1. Hello Brutal

I’ve been meaning to start this documentation for about two months now. But, I thought getting some new jokes, before starting to talk about how they’re not working, might be a better plan. Also, the point of this blog is to be free from the pressure of being funny and purely vent out my regular off-stage escapades. So, if you want the ‘Cool on social media- oh he’s so funny Deep’,  I have a YouTube channel, you can check that out instead. I know, I’ll upload more videos soon, stop fretting.

So, for those who know, and those who don’t (you don’t really stalk, do you?)  I moved to the United States in January 2017 to take up a course in advertising as a sneaky excuse to figure the comedy scene in its birthplace, New York.

Honestly, it’s an uphill task to delve into the specifics of all the shows I’ve done here till now. But, the plan of action is to at least initially establish the stark differences in the Indian and American comedy scenarios, so it becomes easier from hereon.

Here are where the stakes at. The Indian English (Hinglish, to be honest)  Stand Up Comedy showbiz is roughly about 6-7 years old. Whereas, the American comedy circuit started off in the 1950’s (approx). Which means, it’s almost 10 times bigger, 10 times more chewed up and 10 times more brutal. Oh 10 is an unjustified number for that last one. All of India has just 3 legit comedy clubs, Manhattan alone has 12 (I’m just counting the good ones). India according to me has 150-175 comics, US has 1,00,000-1,10,000. You get where this is going right?

So, yeah leaving the comfort of my city, crowds and CLC, I knew I was entering a fire circus. Which is why, I did something I would never have the guts to do back home, especially cause I was getting paid for gigs. I rebooted. It’s something I’ve always told myself, “When you don’t know where you’re going, just go back to the start.” Also, very honestly, I had no option. My last few months in Mumbai were creatively the worst months of my 4-year comedy stint. No substantial thoughts, no time investment, and the saddest of them all, no regret for being fuckall.

Coming back, so I discarded 45 minutes worth material (will be putting it out slowly, so you guys don’t forget me) and made a small plan on how to restart. For the first two weeks, I didn’t get on stage. I purely invested in catching all types of shows. Saw the pro-nights at the Greenwich Comedy Club and the Broadway Comedy Club, a rising star type thingy at the Village Lantern, a funeral-ish open mic at The Creek and the Cave and long form improv at The PIT. What fun but expensive that was. A Friday night show at Greenwich is 25 dollars plus two drinks minimum inside. That’s 3,000 rupees, for one freaking show. I could hear my dad’s voice echo in the background, saying, “That is someone’s monthly salary naalayak”. In addition to that, I also started watching one comedy special a day. Try it. It makes travel time really interesting.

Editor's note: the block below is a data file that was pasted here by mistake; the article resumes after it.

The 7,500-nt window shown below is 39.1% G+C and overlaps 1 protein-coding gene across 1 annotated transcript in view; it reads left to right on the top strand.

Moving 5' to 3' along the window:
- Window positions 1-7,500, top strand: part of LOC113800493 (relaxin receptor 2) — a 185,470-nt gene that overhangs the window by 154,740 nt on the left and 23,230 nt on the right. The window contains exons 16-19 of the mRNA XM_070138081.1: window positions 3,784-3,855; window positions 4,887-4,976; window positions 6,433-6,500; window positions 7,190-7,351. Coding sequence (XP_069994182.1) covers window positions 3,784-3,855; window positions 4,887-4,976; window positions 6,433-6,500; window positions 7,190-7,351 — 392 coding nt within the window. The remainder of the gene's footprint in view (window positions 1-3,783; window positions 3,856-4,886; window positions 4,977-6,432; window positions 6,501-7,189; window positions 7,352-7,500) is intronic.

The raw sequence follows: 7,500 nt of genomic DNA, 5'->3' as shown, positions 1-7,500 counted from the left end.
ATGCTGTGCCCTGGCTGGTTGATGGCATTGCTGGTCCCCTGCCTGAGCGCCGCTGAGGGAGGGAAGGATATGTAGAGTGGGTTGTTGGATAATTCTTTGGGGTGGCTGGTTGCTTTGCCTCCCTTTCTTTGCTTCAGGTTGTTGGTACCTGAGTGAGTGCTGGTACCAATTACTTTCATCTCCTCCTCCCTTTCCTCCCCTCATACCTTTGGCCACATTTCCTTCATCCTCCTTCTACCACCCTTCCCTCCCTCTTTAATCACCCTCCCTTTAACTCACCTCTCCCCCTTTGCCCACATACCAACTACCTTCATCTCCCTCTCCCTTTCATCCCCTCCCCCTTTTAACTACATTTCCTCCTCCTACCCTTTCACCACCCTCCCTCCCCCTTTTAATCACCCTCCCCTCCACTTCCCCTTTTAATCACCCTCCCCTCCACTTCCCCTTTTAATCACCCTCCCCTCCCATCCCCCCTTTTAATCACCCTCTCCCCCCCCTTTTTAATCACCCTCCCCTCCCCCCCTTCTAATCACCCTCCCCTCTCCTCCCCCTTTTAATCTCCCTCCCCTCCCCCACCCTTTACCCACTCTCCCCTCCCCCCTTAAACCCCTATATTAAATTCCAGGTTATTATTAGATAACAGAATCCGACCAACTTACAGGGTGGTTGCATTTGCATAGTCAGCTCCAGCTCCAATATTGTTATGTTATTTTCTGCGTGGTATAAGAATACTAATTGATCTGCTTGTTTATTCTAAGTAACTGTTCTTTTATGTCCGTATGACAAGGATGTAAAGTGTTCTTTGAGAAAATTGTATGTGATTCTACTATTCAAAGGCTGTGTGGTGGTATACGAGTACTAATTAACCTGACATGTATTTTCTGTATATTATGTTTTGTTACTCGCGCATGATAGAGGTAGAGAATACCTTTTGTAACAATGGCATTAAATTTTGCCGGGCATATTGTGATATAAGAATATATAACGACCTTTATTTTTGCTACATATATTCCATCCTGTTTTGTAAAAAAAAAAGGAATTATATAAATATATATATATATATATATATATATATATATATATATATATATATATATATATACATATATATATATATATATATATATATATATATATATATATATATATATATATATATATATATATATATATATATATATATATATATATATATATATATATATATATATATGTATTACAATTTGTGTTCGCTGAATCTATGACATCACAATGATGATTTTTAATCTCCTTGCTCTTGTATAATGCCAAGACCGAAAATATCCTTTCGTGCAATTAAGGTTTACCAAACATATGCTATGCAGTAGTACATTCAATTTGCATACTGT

Anyway, what that basically did was, it gave me a sneak peek into the comedy/crowd culture and a sense of the playing field. Next, I wrote 3 minutes of new material and showed up at an open mic at the Creek and the Cave. The great thing about NY is that you have a minimum of 10 mics on every day of the week (check them out on freemics.com), so getting on stage isn’t a problem. The problem is getting in front of an actual crowd. 90 percent of the mics have only comics in the audience, and we all know how much a human loves to laugh at another human he/she considers as competition. Also, I was getting on stage after a month so the rust was factoring in, plus these basements are super unnerving. So, this is what happens, I go up there after 21 people, talk for three minutes, just create sound, not get any familiar homo-sapien reaction, just pure sound and in return soak in the silence, get off and leave, like nothing ever happened. Did this 4 times in one week at different clubs, so shame doesn’t correlate to geography.

This is getting really long and I think I should stop for now. I’ll leave you with this though. I’m two months in. I’ve done 16 shows, out of which 2 were proper shows in front of medium-sized audiences, and honestly those two were few of the most fulfilling ones I’ve done in a really long time. They made bombing at the other 14 so worth it. I’ve reached tight 7 minutes. March is here. The aim is to have a universal 60 minutes that I can tour in December. Not sure if I’ll make it. The process however is liberating. My outlook has had a complete turn-around and now comedy is becoming more innate and sacred with each passing day.

Thanks for reading this. If you have any questions or want me to talk about something, feel free to comment. I’ll be happy to share. Will try making this a weekly thing. For now, it’s a goodbye friends and hello brutal.

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